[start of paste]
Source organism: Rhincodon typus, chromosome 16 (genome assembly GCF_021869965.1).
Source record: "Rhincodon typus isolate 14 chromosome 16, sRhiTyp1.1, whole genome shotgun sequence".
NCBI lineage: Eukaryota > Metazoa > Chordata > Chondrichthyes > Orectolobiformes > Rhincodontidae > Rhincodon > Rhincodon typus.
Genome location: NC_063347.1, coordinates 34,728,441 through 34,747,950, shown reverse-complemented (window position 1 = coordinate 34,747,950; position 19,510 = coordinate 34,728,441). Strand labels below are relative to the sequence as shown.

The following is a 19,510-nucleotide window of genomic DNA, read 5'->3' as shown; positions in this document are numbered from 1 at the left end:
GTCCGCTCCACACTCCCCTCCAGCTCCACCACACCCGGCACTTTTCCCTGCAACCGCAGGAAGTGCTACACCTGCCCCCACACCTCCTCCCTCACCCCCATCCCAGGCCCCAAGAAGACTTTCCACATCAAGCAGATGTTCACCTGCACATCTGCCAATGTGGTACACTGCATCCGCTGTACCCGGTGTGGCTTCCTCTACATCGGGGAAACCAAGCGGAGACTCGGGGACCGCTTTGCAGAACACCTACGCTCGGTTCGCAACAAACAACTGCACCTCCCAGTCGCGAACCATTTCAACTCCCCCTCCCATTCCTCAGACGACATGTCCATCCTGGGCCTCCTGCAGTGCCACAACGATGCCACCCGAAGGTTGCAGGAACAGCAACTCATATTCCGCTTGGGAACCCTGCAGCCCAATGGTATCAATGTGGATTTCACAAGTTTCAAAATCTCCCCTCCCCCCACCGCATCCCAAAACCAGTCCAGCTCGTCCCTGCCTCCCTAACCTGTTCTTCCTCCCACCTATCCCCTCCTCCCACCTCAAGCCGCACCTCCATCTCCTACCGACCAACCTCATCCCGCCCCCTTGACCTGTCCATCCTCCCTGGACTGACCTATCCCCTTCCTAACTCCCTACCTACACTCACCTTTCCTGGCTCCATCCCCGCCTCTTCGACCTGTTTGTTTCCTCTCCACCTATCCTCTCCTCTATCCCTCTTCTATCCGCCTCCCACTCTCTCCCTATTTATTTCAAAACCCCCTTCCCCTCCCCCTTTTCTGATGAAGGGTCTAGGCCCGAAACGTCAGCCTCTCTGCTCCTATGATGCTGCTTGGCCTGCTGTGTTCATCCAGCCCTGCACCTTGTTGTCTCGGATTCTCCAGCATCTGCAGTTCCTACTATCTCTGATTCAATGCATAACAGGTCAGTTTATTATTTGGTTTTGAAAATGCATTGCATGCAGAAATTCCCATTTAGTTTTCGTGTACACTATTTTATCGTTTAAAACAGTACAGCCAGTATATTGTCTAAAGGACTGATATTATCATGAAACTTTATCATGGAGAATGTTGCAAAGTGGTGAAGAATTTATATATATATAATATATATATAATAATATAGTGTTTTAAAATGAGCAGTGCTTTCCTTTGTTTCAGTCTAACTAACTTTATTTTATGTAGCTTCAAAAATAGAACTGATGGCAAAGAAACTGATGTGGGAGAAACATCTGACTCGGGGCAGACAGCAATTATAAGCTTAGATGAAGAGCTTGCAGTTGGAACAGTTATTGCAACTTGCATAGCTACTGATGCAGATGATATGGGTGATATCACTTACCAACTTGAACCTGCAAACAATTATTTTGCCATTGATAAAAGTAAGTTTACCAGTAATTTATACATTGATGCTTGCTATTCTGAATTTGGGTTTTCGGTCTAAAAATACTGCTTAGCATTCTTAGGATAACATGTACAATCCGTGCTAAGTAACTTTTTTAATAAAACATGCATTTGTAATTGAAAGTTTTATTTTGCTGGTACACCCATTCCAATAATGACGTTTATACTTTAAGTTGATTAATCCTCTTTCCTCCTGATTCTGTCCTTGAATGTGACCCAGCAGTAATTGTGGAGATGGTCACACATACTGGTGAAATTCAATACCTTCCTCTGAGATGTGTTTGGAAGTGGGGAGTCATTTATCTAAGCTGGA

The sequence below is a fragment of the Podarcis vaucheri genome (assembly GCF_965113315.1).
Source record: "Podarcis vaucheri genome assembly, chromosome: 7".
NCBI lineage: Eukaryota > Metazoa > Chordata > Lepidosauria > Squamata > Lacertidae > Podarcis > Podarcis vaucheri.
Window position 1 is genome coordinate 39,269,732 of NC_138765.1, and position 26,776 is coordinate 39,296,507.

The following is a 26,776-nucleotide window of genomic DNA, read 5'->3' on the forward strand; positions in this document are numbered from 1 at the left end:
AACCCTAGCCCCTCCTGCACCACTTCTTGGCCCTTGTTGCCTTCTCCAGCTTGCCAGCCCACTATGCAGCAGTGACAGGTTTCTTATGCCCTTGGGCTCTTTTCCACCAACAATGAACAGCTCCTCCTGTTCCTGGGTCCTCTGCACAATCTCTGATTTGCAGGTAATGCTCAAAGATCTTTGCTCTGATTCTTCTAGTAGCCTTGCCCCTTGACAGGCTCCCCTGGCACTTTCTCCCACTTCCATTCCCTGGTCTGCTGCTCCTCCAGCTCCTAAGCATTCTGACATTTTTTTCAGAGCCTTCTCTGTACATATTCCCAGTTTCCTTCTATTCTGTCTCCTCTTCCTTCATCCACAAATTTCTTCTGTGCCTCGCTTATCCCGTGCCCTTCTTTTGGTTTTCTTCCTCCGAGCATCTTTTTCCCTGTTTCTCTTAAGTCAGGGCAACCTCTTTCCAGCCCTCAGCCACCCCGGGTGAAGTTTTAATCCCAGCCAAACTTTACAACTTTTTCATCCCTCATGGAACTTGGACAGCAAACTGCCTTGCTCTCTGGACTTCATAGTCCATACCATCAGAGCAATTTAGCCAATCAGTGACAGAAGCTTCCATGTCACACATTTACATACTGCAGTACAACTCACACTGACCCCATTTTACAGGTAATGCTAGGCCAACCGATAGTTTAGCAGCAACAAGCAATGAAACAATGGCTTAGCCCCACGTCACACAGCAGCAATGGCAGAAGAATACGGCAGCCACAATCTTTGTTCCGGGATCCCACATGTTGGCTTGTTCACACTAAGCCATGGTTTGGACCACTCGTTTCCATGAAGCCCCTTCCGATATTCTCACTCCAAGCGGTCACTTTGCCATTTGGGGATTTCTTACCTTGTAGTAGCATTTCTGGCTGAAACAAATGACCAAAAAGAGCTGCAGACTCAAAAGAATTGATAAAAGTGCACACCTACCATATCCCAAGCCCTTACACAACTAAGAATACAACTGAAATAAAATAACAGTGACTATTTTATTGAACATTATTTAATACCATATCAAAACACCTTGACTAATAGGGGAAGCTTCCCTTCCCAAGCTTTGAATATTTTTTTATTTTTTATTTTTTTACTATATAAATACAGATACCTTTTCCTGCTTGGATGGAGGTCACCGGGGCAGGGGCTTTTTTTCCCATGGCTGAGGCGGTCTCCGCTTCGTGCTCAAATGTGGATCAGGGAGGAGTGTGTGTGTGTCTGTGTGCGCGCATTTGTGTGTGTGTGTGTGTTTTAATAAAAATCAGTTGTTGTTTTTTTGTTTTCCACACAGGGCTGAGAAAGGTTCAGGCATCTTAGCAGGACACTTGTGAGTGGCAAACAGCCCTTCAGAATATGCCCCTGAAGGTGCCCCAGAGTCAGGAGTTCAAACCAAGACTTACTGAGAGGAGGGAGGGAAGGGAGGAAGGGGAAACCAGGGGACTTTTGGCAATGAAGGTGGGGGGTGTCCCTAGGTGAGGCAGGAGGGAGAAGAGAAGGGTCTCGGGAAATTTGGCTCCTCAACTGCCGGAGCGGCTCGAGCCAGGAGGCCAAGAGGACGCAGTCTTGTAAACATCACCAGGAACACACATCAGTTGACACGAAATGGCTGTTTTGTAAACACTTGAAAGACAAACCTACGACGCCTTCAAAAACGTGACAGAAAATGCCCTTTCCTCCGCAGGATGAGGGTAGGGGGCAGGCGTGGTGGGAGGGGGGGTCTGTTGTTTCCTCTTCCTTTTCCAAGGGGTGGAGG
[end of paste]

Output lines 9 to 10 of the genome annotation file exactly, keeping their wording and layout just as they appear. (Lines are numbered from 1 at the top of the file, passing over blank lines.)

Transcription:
NCBI lineage: Eukaryota > Metazoa > Chordata > Lepidosauria > Squamata > Lacertidae > Podarcis > Podarcis vaucheri.
Window position 1 is genome coordinate 39,269,732 of NC_138765.1, and position 26,776 is coordinate 39,296,507.